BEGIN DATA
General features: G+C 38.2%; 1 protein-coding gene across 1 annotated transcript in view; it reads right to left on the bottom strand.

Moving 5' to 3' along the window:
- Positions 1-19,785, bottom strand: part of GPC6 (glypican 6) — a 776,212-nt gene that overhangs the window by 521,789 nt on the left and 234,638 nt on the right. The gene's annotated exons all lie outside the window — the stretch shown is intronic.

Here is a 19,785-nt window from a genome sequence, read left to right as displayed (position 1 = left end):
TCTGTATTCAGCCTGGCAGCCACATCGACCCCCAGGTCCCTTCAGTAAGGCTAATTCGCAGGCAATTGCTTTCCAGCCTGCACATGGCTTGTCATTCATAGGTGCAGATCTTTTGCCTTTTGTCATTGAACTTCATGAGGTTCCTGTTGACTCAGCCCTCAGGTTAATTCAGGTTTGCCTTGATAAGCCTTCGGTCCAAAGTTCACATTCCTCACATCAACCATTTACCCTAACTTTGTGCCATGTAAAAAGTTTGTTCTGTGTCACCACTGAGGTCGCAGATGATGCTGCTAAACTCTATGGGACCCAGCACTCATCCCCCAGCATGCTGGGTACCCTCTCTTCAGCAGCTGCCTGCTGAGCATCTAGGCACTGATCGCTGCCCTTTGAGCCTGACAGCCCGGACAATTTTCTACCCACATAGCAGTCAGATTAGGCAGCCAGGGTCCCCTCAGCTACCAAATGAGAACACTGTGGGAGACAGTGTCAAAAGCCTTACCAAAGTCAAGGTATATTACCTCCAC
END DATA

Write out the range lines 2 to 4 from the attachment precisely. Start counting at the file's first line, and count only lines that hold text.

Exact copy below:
Moving 5' to 3' along the window:
- Positions 1-19,785, bottom strand: part of GPC6 (glypican 6) — a 776,212-nt gene that overhangs the window by 521,789 nt on the left and 234,638 nt on the right. The gene's annotated exons all lie outside the window — the stretch shown is intronic.

Here is a 19,785-nt window from a genome sequence, read left to right as displayed (position 1 = left end):